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From James Sirota <>
Subject Re: [VOTE] Release Process Documentation
Date Mon, 23 Jan 2017 17:38:17 GMT
Sorry that's a typo. Was meant to be 10.  Just fixed

20.01.2017, 13:22, "" <>:
> -1 (non-binding).
> There appears to be a minor oversight where it goes from Step 9 to Step 14.
> Jon
> On Fri, Jan 20, 2017 at 11:56 AM James Sirota <> wrote:
>>  The document is available here:
>>  and is also pasted in this email for your convenience
>>  Please vote +1, -1, or 0 for neutral. The vote will be open for 72 hours
>>  Metron Release Types
>>  There are two types of Metron releases:
>>  Feature Release (FR) - this is a release that has a significant step
>>  forward in feature capability and is denoted by an upgrade of the second
>>  digit
>>  Maintenance Release (MR) - this is a set of patches and fixes that are
>>  issued following the FR and is denoted by an upgrade of the third digit
>>  Release Naming Convention
>>  Metron build naming convention is as follows: 0.[FR].[MR]. We keep the 0.
>>  notation to signify that the project is still under active development and
>>  we will hold a community vote to go to 1.x at a future time
>>  Initiating a New Metron Release
>>  Create the MR branch for the previous Metron release by incrementing the
>>  *third* digit of the previous release like so 0.[FR].[*MR++*]. All patches
>>  to the previous Metron release will be checked in under the MR branch and
>>  where it makes sense also under the FR branch. All new features will be
>>  checked in under the FR branch.
>>  Creating a Feature Release
>>  Step 1 - Initiate a discuss thread
>>  Prior to the release The Release manager should do the following
>>  (preferably a month before the release):
>>  Make sure that the list of JIRAs slated for the release accurately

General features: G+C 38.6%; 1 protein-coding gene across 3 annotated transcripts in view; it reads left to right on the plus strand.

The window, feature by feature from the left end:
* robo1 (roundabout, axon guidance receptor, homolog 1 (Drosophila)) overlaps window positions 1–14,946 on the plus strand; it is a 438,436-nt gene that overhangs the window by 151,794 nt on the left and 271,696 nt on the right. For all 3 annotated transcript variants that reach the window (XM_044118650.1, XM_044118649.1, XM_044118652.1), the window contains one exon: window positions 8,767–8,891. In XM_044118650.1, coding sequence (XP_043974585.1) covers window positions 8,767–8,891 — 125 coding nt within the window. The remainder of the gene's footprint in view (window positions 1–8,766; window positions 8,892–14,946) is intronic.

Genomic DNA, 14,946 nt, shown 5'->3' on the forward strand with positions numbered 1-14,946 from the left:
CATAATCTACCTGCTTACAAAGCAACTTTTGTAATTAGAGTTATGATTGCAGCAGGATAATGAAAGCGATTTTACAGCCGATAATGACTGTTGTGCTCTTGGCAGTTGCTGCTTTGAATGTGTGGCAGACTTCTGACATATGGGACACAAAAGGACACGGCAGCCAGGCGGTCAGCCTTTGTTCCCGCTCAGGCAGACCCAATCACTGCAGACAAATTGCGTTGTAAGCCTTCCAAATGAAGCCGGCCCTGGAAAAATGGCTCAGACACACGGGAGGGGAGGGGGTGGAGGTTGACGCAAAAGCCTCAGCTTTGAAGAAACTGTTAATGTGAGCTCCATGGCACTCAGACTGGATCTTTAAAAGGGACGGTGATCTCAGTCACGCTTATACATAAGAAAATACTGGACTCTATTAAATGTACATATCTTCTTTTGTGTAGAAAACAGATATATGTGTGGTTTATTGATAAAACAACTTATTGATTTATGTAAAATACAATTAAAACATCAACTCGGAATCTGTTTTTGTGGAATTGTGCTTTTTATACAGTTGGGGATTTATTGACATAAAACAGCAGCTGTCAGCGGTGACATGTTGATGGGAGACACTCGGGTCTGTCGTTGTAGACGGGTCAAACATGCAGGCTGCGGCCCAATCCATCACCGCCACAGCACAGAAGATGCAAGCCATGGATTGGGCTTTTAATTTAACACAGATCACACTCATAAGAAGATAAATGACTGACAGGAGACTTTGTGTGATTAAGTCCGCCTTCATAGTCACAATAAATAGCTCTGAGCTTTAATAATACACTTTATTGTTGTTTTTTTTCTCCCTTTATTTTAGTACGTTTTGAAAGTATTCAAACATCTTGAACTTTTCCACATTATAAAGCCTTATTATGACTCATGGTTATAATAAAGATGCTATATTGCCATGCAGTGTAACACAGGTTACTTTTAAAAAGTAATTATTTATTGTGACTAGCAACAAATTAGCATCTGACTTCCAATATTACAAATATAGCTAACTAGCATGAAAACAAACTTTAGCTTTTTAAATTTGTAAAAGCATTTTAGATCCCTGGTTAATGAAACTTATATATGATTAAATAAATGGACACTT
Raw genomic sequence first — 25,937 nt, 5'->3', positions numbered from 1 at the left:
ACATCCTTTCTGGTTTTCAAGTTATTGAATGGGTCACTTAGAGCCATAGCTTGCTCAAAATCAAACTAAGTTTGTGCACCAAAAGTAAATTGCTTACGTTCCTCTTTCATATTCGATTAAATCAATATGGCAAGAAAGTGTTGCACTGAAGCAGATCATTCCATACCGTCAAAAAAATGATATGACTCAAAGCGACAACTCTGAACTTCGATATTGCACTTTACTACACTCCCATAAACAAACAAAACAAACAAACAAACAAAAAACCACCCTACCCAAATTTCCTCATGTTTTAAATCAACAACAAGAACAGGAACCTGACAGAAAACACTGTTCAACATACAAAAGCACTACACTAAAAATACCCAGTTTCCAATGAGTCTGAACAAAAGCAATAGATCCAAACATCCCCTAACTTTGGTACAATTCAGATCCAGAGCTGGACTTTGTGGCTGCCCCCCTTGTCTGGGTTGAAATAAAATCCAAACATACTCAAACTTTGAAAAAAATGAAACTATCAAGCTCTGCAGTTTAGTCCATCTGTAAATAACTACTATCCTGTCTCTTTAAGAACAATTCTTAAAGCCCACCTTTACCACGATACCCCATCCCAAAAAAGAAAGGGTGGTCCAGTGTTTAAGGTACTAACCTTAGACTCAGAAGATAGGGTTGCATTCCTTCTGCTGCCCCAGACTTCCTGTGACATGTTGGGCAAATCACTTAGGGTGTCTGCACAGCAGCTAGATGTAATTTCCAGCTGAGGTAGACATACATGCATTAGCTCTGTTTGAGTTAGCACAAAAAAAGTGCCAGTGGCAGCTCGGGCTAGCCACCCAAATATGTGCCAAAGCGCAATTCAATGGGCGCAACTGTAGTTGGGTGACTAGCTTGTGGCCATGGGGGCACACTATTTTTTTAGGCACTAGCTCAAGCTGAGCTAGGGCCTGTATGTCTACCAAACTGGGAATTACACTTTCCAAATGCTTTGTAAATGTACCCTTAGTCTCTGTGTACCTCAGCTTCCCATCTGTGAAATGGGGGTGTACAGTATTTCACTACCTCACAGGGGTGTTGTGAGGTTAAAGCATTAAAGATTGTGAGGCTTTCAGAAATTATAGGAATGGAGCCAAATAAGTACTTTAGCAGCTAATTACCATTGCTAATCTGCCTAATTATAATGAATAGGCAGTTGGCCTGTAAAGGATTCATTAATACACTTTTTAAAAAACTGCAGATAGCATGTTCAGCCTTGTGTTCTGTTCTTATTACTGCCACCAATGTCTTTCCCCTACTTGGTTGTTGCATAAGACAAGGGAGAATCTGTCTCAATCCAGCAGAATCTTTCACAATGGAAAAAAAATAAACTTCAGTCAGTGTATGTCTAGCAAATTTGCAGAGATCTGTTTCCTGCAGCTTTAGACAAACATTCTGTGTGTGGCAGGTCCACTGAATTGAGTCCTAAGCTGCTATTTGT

>>  reflects to reflects the pull requests that are currently in master
>>  Construct an email to the Metron dev board (
>> which discusses with the community the
>>  desire to do a release. This email should contain the following:
>>  The list of JIRAs slated for the release with descriptions (use the output
>>  of git log and remove all the JIRAs from the last release’s changelog)
>>  A solicitation of JIRAs that should be included with the next release.
>>  Users should rate them as must/need/good to have as well as volunteering.
>>  A release email template is provided here.
>>  Step 2 - Monitor and Verify JIRAs
>>  Once the community votes for additional JIRAs they want included in the
>>  release verify that the pull requests are in before the release, close
>>  these JIRAs and tag them with the release name. All pull requests and JIRAs
>>  that were not slated for this release will go into the next releases. The
>>  release manager should continue to monitor the JIRA to ensure that the
>>  timetable is on track until the release date. On the release date the
>>  release manager should message the Metron dev board (
>> announcing the code freeze for the
>>  release.
>>  Step 3 - Create the Release Branch and Increment Metron version
>>  Create an branch for the release (from a repo cloned from
>> (assuming
>>  the release is 0.[FR++].0 and working from master):
>>  git checkout -b Metron_0.[FR++].0
>>  git push --set-upstream origin Metron_0.[FR++].0
>>  File a JIRA to increment the Metron version to 0.[FR++].0. Either do it
>>  yourself or have a community member increment the build version for you.
>>  You can look at a pull request for a previous build to see how this is
>>  done. METRON-533 - Up the version for release DONE
>>  Also, the release manager should have a couple of things set up:
>>  A SVN clone of the repo at
>>, We will refer to